John was raised in a Catholic home and the family often helped the poor and housed St. Benedict Joseph Labre when he made his pilgrimage to Rome.

In 1790, when the anticlerical Terror phase of the French Revolution forced priests to work in secrecy or face execution, young Vianney believed the priests were heroes. He continued to believe in the bravery of priests and received his First Communion catechism instructions in private by two nuns who lost their convents to the Revolution.

At 13-years-old, John made his first communion and prepared for his confirmation in secrecy. When he was 20-years-old, John was allowed to leave the family farm to learn at a “presbytery-school” in Écully. There he learned math, history, geography and Latin. As his education had been disrupted by the French Revolution, he struggled in his studies, particularly with Latin, but worked hard to learn. In 1802, the Catholic Church was reestablished in France and religious freedom and peace spread throughout the country.

Unfortunately, in 1809, John was drafted into Napoleon Bonaparte’s armies. He had been studying as an ecclesiastical student, which was a protected title and would normally have excepted him from military services, but Napoleon had withdrawn the exemption in some dioceses as he required more soldiers.

Two days into his service, John fell ill and required hospitalization. As his troop continued, he stopped in at a church where he prayed. There he met a young man who volunteered to return him to his group, but instead led him deep into the mountains where military deserters met. John lived with them for one year and two months. He used the name Jerome Vincent and opened a school for the nearby village of Les Noes’ children. John remained in Les Noes and hid when gendarmes came in search of deserters until 1810, when deserters were granted amnesty.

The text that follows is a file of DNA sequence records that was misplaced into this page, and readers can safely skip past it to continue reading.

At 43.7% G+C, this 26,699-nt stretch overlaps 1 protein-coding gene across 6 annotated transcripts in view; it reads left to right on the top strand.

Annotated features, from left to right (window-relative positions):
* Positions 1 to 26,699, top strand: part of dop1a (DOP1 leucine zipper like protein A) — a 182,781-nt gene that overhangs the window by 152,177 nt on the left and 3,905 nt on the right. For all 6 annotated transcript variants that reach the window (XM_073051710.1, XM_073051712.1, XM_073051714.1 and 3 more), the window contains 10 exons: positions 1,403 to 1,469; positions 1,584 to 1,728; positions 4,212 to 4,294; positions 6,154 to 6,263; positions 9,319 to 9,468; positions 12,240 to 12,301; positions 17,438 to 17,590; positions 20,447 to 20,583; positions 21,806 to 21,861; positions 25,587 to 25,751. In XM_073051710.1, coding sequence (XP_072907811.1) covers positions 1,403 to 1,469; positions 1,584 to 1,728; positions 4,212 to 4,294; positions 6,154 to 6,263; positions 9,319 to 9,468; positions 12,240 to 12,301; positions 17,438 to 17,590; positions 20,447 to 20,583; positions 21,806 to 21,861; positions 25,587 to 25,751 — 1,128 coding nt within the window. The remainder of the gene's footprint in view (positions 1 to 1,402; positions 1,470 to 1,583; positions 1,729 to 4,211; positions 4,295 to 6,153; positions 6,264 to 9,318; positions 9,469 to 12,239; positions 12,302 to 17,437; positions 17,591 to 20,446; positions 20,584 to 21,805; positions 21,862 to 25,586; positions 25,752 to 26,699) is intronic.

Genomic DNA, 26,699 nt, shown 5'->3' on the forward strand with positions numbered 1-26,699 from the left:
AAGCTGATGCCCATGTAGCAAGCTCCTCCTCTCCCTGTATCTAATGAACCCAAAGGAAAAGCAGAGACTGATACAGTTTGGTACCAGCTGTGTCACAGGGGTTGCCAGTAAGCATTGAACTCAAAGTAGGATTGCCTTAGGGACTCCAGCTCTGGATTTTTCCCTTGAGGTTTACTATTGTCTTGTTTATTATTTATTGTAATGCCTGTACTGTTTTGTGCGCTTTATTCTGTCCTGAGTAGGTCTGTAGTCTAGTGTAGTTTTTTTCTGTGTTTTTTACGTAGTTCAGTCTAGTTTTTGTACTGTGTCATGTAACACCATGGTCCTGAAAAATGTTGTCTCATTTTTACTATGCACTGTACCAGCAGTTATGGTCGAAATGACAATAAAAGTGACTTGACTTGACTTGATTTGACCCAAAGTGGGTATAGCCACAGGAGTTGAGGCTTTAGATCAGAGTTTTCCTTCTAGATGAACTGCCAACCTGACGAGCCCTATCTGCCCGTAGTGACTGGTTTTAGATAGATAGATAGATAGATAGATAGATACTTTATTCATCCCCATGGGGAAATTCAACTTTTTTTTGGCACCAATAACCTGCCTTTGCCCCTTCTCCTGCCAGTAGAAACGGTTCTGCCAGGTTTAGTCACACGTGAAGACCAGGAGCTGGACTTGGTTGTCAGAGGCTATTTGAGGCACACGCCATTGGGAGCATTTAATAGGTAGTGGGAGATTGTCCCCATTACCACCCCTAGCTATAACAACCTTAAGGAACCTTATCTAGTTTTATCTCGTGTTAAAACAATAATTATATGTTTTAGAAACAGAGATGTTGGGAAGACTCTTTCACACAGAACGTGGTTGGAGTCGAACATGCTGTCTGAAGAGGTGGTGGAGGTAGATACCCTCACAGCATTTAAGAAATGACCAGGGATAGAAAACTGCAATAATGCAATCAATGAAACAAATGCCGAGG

Now free, John returned to Écully and resumed his ecclesiastic studies. He attended a minor seminary, Abbe Balley, in 1812 and was eventually ordained a deacon in June 1815. He joined his heroes as a priest August 12, 1815 in the Couvent des Minimes de Grenoble. His first Mass was celebrated the next day and he was appointed assistant to Balley in Écully. Three years later, when Balley passed away, Fr. John Vianney was appointed parish priest of the Ars parish. With help from Catherine Lassagne and Benedicta Lerdet, La Providence, a home for girls, was established in Ars.

When he began his priestly duties, Fr. Vianney realized many were either ignorant or indifferent to religion as a result of the French Revolution. Many danced and drank on Sundays or worked in their fields. Fr. Vianney spent much time in confession and often delivered homilies against blasphemy and dancing. Finally, if parishioners did not give up dancing, he refused them absolution. He spent 11 to twelve hours each day working to reconcile people with God. In the summer months, he often worked 16-hour days and refused to retire. His fame spread until people began to travel to him in 1827.

Within thirty years, it is said he received up to 20,000 pilgrims each year. He was deeply devoted to St. Philomena and erected a chapel and shrine in her honor. When he later became deathly ill but miraculously recovered, he attributed his health to St. Philomena’s intercession. By 1853, Fr. Vianney had attempted to run away from Ars four times, each attempt with the intention of becoming a monk but decided after the final time that it was not to be. Six years later, he passed away and left behind a legacy of faith and was viewed as the champion of the poor.
On October 3, 1873, Pope Pius IX proclaimed Fr. Vianney as “venerable” and on January 8, 1905, Pope Pius X beatified him. St. John Vianney was canonized on May 31, 1925. His feast day was declared August 9 but it was changed twice before it fell to August 4.


Saint Bernadette Soubirous, Feast Day, February 18th